Inside Prada’s solution for fashion waste

One of the two Prada backpacks from the Prada Re-Nylon Capsule Collection (picture courtesy of Prada)

In June, Prada announced that they would be switching from virgin nylon to using Econyl: regenerated nylon that is created after the recycling and purification of plastic waste. The Italian brand also launched a line of sustainable bags to cement their goal of completely cutting out virgin nylon by the end of 2021. 

“I’m very excited to announce the launch of the Prada Re-Nylon collection. Our ultimate goal will be to convert all Prada virgin nylon into Re-Nylon by the end of 2021,” said Lorenzo Bertelli, Prada Group’s Head of Marketing and Communication. “This project highlights our continued efforts towards promoting a responsible business. This collection will allow us to make our contribution and create products without using new resources”. According to Prada, “For every 10,000 tons of Econyl created, 70,000 barrels of petroleum are saved. This reduces environmental emissions of CO2 by 57,100 tons. By choosing to use Econyl, the impact of petroleum-fuelled nylon-production on global warming will be reduced by 80%”.

Their Re-Nylon Capsule Collection includes six different styles for men and women: a belt bag, shoulder bag, tote bag, duffle and two Prada backpacks. They are all produced with environmentally- friendly materials and feature a triangular Prada logo, a nod to the universally recognisable recycling symbol. For the fashion house, “(the new logo) emphasises a bucking of the traditional, age-old linear supply chain into a cyclical one, focused on renewal”.

The Re-Nylon Capsule Collection by Prada (picture courtesy of Prada)

The project partners Prada with Aquafill, the parent company behind Econyl. The Italian textile yarn producer founded Econyl in 2011. With the first plant in Ljubljana, Slovenia, Econyl uses pre- and post- consumer waste to produce regenerated nylon yarn. The waste includes carpet, offcuts from the fashion industry and old fishing nets. “With this project Prada marks the step, taking on a leading role in environmental sustainability among Italian brands. “We are happy to collaborate on their capsule collection, but above all, to support them as partners in the process of converting the entire nylon production,” said Aquafil Chairman Giulio Bonazzi.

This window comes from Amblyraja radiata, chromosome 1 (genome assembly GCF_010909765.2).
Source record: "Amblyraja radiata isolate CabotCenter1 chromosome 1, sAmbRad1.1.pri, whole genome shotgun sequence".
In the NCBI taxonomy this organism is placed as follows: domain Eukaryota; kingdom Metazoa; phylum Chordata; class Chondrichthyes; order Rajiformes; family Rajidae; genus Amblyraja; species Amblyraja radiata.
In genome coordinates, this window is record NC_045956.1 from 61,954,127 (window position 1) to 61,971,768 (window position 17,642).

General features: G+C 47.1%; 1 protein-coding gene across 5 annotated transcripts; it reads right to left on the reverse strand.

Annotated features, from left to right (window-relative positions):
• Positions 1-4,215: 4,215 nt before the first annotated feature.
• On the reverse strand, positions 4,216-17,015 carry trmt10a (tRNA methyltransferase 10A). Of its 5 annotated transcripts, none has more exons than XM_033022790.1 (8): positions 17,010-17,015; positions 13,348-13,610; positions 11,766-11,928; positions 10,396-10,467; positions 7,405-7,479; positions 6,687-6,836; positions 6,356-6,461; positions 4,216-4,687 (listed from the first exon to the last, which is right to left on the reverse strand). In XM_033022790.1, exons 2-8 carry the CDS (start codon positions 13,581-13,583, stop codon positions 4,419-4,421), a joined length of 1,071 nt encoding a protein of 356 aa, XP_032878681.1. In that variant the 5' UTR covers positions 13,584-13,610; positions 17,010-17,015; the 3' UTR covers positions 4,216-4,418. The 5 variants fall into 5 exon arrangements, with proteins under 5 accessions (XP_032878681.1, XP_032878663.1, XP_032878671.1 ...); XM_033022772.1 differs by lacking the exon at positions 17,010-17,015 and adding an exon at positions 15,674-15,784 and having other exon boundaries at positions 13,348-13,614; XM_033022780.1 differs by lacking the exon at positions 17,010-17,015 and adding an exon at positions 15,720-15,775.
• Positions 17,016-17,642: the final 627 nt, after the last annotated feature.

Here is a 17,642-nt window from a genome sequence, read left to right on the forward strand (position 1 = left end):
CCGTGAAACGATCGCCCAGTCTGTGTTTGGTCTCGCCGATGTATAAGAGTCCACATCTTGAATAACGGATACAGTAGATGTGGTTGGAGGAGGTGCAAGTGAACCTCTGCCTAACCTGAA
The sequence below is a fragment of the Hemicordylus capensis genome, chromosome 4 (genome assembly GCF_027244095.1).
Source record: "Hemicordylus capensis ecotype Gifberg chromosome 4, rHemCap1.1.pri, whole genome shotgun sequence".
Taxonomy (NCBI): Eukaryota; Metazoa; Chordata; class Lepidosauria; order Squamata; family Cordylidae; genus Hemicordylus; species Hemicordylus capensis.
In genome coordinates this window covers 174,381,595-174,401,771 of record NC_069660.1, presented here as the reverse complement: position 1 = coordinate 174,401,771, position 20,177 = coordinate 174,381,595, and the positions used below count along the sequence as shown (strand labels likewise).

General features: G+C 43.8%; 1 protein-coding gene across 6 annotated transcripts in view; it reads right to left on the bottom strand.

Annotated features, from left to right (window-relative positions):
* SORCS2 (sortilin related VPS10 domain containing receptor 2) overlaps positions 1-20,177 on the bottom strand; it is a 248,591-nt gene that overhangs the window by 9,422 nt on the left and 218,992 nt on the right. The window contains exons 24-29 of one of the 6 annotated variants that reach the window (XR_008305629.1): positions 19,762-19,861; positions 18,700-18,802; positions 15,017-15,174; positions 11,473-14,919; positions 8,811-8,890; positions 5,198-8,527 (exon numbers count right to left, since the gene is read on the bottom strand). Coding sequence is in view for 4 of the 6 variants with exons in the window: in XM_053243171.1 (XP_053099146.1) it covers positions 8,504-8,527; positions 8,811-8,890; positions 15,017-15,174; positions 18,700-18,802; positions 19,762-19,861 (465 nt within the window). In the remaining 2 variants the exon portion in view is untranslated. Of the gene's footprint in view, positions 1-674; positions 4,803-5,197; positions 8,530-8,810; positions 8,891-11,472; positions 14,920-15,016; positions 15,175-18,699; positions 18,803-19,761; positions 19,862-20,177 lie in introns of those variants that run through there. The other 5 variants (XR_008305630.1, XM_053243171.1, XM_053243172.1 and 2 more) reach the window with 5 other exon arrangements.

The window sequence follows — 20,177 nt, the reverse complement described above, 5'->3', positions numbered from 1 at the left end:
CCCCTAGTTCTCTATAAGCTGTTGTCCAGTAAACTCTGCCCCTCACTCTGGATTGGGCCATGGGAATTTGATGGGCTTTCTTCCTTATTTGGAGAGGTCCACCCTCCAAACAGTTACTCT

Econyl has reportedly also been supplying to household name brands, like Adidas and H&M, along with others such as Stella McCartney, Mara Hoffman and Fisch- who have sustainable fashion at the forefront of their work. And with other fashion houses, like Burberry and Gucci, also making their own changes to what type of fabrics and materials they use, Prada is joining an increasing number of fashion brands that wish to combat fashion waste. However, according to the Econyl plant manager in Phoenix, Arizona, Juan Carlos Anota, many brands prefer up-cycling fishing nets due to their role in marine pollution. Despite 1.3 million tons of carpet also being shipped to landfills every year, they are not really one of the materials that brands gravitate towards. Prada, on the other hand, is also using the recycled carpet that Econyl’s European plants produce. 

The exact science behind the process sounds complicated, but Prada explains that “Econyl yarn is made of recycling discarded plastic that has been collected from landfill sites and oceans across the whole planet.The production process (consists of) gathering of waste materials: fishing nets, discarded nylon, carpet and industrial waste are sorted and cleaned to maximise the quantity of recuperated nylon; regeneration and purification: through a chemical de-polymerisation procedure, the nylon waste is recycled right back to its original purity; (and finally) at production plants in Ljubljana, Slovenia and Arco, Italy, the recycled materials is re-transformed into polymers and threads through a new polymerisation process”.